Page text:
Message from the Rector – Easter 2016
Keeping the Peace
The world is in turmoil around us. There are threats everyday to our physical bodies, and our individual and national security. We are constantly pulled in several directions: people are crying for jobs or places to gain experience, our ever changing environment constantly requires us to adapt to a new climate and lifestyle. The poor get poorer, the need to quench our thirst for more “stuff” seems to be the only driving force for many people.
In fact, for many people, the only life they know is one of uncertainty and chaos.
Yet that is not the message of the reign of God, nor is it the message of the kingdom builders – us. Even so, our ministries of serving God can wear thin on us, and we need to rely on the One who calls us to serve. We must remember that God loves us and invites us to provide and share a world of love for others.
The challenge for us, at times, is how do we do it? How do we find the time, the energy and the strength to love and serve others in our community, near and far?
We begin with the Scriptures. Many times before Jesus taught or performed miracles he would pray first. His relationship with others was grounded in his relationship with God. He was God among us, inviting us to times of peace and quiet before the storm of life.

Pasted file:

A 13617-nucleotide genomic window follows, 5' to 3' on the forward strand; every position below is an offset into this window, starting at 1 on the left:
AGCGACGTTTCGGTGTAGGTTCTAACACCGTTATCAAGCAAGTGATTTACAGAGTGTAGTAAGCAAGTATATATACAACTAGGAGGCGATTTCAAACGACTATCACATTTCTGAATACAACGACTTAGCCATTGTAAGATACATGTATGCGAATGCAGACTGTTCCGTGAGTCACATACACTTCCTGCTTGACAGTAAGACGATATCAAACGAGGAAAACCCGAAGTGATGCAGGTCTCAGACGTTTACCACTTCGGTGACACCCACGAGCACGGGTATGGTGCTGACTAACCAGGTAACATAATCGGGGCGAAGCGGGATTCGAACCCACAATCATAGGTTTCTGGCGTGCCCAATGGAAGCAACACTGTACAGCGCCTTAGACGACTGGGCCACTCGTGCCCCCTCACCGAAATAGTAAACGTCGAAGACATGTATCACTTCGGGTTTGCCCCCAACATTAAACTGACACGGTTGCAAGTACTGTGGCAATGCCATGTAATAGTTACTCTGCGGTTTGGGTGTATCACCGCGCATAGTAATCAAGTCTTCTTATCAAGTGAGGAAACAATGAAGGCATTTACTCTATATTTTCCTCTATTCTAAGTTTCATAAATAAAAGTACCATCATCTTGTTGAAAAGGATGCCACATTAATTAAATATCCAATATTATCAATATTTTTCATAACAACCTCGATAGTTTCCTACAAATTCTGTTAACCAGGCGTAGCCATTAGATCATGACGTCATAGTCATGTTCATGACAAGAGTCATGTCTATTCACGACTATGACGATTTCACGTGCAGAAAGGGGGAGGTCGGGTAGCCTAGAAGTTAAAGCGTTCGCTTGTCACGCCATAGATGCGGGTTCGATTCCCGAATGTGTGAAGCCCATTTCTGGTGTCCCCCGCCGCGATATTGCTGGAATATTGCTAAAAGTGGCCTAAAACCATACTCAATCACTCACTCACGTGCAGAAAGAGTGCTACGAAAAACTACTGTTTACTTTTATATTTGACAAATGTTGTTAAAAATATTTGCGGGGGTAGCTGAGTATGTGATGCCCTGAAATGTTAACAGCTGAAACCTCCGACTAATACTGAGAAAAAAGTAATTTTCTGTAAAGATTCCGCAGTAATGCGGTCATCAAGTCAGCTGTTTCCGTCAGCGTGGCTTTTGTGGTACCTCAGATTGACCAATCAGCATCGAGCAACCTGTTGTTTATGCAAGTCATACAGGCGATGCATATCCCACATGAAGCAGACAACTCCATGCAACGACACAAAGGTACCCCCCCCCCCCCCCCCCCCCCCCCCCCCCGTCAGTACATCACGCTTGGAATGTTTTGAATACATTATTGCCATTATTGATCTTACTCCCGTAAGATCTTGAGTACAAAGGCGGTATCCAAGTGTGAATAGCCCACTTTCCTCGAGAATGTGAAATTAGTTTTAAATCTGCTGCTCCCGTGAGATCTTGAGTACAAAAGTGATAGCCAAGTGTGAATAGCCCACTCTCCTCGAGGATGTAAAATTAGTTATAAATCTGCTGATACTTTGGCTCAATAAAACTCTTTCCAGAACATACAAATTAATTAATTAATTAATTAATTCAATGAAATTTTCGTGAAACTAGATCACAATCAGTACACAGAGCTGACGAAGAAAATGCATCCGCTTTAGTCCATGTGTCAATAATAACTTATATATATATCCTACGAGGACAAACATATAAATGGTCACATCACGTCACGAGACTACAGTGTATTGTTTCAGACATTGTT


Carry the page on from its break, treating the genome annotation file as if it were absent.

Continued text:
We can live by the example that Jesus gave us.
In a world where life is so busy and we barely have time to breathe, we are invited into a time of silence and peace each and every day. It is not when our heads hit the pillows, however. It is found when we find that time alone with God, and are welcome in our Lord’s presence.
Contemplative prayer does just that. It affords us that time to invite God into our lives. As we seek and find the silence, God welcomes us into a new and exciting relationship.
This form of prayer originated in Christ but was revived by the Monastic era. The unity one feels with God through a deeper time of silence with God gives us the courage we need to continue loving others in ways we didn’t know we could.
It may seem strange that opening our hearts and minds to God might do this. The only way we truly know whether this is true or not is by practicing this ancient skill ourselves.
In one week we will begin Holy Week. During this time, come to the liturgies where there are opportunities for silence and reflection. Let the quietness of our minds be filled with God’s love for ourselves, our faith community and our neighbours.
And when the resurrection of Christ is celebrated Easter Day, we can peacefully, and calmly rejoice to the highest heavens.